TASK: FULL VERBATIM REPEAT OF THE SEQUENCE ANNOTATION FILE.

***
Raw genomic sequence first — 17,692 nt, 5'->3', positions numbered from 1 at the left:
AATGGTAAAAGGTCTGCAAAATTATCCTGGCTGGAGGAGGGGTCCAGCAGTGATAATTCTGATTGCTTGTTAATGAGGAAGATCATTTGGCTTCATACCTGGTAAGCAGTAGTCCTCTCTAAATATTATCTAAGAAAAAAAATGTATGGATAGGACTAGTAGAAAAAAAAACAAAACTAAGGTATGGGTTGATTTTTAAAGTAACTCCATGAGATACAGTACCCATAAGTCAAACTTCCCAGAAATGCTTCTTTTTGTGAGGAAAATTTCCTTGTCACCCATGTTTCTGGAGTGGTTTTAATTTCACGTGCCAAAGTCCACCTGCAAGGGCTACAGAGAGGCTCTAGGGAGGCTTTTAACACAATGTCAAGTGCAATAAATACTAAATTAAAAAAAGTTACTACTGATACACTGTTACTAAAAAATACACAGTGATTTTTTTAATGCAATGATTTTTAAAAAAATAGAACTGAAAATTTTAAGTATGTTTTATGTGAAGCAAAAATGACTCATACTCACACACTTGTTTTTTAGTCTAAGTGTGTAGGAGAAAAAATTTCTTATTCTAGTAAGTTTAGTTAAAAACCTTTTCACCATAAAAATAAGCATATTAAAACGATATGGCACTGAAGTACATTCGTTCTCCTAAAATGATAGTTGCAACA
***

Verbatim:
Raw genomic sequence first — 17,692 nt, 5'->3', positions numbered from 1 at the left:
AATGGTAAAAGGTCTGCAAAATTATCCTGGCTGGAGGAGGGGTCCAGCAGTGATAATTCTGATTGCTTGTTAATGAGGAAGATCATTTGGCTTCATACCTGGTAAGCAGTAGTCCTCTCTAAATATTATCTAAGAAAAAAAATGTATGGATAGGACTAGTAGAAAAAAAAACAAAACTAAGGTATGGGTTGATTTTTAAAGTAACTCCATGAGATACAGTACCCATAAGTCAAACTTCCCAGAAATGCTTCTTTTTGTGAGGAAAATTTCCTTGTCACCCATGTTTCTGGAGTGGTTTTAATTTCACGTGCCAAAGTCCACCTGCAAGGGCTACAGAGAGGCTCTAGGGAGGCTTTTAACACAATGTCAAGTGCAATAAATACTAAATTAAAAAAAGTTACTACTGATACACTGTTACTAAAAAATACACAGTGATTTTTTTAATGCAATGATTTTTAAAAAAATAGAACTGAAAATTTTAAGTATGTTTTATGTGAAGCAAAAATGACTCATACTCACACACTTGTTTTTTAGTCTAAGTGTGTAGGAGAAAAAATTTCTTATTCTAGTAAGTTTAGTTAAAAACCTTTTCACCATAAAAATAAGCATATTAAAACGATATGGCACTGAAGTACATTCGTTCTCCTAAAATGATAGTTGCAACA